The U.S. government has accused HSBC of facilitating illicit transactions worldwide for much of the last decade, becoming a "sinkhole of risk" that acted counter to the public interest, pursuing financial gain above all. U.S. lawmakers recently issued a 335-page report (and 530-page addendum of evidence) providing a vivid picture of the bank's shortcomings. Read more ..

Ghana on Edge

High Gold Prices Bring Chinese into Ghana's Mines

August 30th 2012

Ghana Gold Mines

A recent influx of Chinese nationals into Ghana’s gold mining sector is raising concerns among policy makers and the country's citizens.  This is because the Chinese are engaged in small-scale mining, an area that in theory, is solely preserved for Ghanaians.  Most of them are also apparently working without a permit and on occasion extend their operations into some restricted areas, devastating the land in the process.


Ghana was known as the Gold Coast before gaining independence in 1957.  Since then the mineral has been one of the backbones of the nation’s economy.  So why this sudden interest in Ghana by Chinese small-scale miners?  Ahmed Nantogma is director of public affairs at Ghana’s Chamber of Mines. He said the main reason is the rise in the price of gold on the world market. From $200 an ounce about 10 years ago, gold is now trading at more than $1,500 an ounce.  Therefore, the Chinese are assured of good returns on their investments. “You go where your product is," said Nantogma. "So that is why they are not going to say, Congo or Liberia, they come to Ghana.  And they know they can take advantage of the situation and hide somewhere in a bush and mine illegally without paying taxes.” Read more ..

The Edge of Sport

Kazakh Cycling Legend, New Olympic Champion, Looks Back

August 29th 2012

Aleksandr Vinokurov Cycling Crash

 Like most professional cyclists, Kazakhstan's Aleksandr Vinokurov is no stranger to pain. In 2003 his closest friend, fellow cyclist Andrei Kivilev, died of head injuries after a horrific fall in a French road race.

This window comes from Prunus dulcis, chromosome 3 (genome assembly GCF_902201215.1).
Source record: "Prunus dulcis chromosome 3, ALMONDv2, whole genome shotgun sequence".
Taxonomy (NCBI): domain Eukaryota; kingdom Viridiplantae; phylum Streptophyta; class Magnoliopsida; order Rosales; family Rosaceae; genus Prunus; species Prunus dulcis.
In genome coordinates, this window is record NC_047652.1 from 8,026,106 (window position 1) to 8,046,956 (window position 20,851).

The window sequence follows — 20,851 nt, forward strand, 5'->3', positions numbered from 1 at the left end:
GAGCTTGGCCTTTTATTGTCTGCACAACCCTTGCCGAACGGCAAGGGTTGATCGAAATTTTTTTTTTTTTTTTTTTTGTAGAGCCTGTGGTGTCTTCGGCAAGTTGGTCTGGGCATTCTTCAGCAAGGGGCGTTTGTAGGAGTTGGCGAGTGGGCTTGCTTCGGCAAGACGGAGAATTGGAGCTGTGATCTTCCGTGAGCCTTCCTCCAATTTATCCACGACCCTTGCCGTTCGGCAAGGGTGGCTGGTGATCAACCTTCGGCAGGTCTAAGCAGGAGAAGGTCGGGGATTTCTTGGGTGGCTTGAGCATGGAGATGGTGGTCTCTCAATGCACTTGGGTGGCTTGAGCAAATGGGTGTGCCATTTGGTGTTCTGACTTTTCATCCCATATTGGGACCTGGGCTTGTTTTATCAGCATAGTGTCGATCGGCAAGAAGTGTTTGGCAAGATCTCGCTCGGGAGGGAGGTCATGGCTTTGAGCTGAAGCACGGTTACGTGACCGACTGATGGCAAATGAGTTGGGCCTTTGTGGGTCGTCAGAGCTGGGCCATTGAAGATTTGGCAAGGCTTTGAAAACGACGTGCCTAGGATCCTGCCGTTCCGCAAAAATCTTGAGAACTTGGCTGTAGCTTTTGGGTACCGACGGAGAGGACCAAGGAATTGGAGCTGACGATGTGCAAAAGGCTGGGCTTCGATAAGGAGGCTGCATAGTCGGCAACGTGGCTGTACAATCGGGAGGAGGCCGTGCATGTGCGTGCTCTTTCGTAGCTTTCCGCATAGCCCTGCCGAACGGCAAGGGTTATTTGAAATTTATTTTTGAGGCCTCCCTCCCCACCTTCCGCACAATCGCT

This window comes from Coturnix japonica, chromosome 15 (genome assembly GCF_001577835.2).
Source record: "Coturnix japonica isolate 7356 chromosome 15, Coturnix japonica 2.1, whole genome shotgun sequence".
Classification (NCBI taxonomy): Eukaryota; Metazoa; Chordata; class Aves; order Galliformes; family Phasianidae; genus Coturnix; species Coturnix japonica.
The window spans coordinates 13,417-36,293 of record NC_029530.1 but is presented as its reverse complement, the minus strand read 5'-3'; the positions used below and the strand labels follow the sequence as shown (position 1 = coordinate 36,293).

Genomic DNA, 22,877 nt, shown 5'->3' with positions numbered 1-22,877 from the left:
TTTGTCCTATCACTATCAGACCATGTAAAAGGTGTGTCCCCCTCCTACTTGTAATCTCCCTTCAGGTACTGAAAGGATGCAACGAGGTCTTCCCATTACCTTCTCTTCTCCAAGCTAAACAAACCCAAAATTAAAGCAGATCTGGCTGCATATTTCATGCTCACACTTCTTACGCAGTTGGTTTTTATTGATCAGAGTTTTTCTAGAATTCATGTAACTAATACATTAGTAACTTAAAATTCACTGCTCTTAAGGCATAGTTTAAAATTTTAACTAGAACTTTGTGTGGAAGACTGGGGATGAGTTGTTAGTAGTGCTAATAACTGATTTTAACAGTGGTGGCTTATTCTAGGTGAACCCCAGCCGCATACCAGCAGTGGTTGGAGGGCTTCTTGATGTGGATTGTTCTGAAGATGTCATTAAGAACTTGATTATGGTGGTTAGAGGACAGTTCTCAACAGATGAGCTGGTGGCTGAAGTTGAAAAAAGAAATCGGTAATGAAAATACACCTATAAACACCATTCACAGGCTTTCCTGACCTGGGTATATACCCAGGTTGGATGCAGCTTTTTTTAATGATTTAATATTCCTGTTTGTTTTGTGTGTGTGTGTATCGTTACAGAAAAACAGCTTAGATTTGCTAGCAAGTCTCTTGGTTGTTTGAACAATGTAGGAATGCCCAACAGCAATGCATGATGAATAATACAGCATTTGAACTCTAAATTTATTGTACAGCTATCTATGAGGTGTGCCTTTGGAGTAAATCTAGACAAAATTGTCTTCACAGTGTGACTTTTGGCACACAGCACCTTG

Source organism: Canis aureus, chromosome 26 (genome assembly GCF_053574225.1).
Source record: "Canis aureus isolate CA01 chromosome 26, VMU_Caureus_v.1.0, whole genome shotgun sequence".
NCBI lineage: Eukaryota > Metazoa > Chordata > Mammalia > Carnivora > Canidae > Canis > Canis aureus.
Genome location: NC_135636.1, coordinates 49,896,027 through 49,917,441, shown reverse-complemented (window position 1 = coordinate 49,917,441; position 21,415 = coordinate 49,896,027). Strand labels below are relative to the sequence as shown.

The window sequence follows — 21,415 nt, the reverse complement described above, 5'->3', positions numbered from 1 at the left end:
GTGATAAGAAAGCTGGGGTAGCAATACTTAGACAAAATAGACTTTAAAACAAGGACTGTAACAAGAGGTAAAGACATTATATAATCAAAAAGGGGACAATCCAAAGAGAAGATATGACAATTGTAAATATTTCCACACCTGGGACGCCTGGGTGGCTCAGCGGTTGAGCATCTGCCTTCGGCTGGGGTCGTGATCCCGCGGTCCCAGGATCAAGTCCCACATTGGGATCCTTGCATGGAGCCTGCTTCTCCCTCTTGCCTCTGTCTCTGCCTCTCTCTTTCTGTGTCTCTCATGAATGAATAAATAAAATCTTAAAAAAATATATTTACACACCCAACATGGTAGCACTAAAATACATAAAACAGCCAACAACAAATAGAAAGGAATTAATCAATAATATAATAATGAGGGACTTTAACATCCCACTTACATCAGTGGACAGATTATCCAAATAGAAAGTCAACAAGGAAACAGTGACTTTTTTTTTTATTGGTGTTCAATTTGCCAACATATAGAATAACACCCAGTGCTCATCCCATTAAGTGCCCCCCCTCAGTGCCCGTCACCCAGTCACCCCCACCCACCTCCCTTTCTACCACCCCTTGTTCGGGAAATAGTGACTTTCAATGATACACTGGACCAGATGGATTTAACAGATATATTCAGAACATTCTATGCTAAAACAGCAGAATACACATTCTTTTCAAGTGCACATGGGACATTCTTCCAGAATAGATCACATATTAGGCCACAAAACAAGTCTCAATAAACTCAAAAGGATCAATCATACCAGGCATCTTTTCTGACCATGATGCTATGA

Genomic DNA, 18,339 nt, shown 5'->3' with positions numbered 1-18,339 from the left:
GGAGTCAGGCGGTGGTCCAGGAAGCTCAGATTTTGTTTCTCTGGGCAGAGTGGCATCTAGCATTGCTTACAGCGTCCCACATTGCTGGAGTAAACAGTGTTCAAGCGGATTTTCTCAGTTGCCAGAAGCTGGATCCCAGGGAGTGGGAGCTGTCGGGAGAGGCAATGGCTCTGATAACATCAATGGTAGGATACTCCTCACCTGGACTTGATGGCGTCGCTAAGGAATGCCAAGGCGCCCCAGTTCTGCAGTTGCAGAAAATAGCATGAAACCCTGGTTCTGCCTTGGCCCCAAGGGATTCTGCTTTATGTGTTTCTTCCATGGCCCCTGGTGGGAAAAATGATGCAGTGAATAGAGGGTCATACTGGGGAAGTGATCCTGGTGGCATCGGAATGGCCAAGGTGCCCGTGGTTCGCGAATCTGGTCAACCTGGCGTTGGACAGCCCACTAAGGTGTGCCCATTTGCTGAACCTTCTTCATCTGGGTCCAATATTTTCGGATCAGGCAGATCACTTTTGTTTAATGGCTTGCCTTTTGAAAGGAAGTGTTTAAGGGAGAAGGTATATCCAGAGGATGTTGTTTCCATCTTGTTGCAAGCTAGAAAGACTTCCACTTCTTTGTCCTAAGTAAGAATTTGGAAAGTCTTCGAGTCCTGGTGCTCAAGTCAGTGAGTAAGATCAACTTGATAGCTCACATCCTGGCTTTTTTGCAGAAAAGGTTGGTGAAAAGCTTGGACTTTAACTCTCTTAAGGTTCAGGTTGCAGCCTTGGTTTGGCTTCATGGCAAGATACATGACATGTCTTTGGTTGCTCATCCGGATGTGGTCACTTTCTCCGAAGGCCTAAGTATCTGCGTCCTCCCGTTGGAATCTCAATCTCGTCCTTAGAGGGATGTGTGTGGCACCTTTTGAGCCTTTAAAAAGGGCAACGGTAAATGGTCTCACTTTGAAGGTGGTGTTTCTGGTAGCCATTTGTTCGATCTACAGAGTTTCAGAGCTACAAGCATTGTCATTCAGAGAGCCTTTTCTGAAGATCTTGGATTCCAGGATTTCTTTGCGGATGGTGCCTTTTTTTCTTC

Four years later, Vinokurov tested positive for doping, earning a two-year competition ban that kept him out of the Beijing Olympics. And in 2011, he sustained a broken femur and cracked pelvis during a crash at the Tour de France. A week later, he announced his retirement -- only to come back and win the gold in the men's road race at this summer's London Olympics.

Elite Group
The London gold, Vinokurov now says, "outweighs all his past failures" and defies critics who said he would never bounce back from his two-year drug ban.

"In 2007, I became embroiled in a doping scandal. Because of this, I could not take part in the Beijing Olympics. I didn't participate in any competitions for two years, but I continued to train full-time," Vinokurov says during a recent conversation with journalists in his Almaty home. "Many experts were speaking out against me, saying that I had suffered a heavy psychological trauma and would never return to the sport. But all that's behind me now." Read more ..

The Race for Solar

Microwave Ovens May Help Produce Lower Cost Solar Energy Technology

August 28th 2012

solar power plant

The same type of microwave oven technology that most people use to heat up leftover food has found an important application in the solar energy industry, providing a new way to make thin-film photovoltaic products with less energy, expense and environmental concerns. Engineers at Oregon State University have for the first time developed a way to use microwave heating in the synthesis of copper zinc tin sulfide, a promising solar cell compound that is less costly and toxic than some solar energy alternatives. “All of the elements used in this new compound are benign and inexpensive, and should have good solar cell performance,” said Greg Herman, an associate professor in the School of Chemical, Biological and Environmental Engineering at OSU.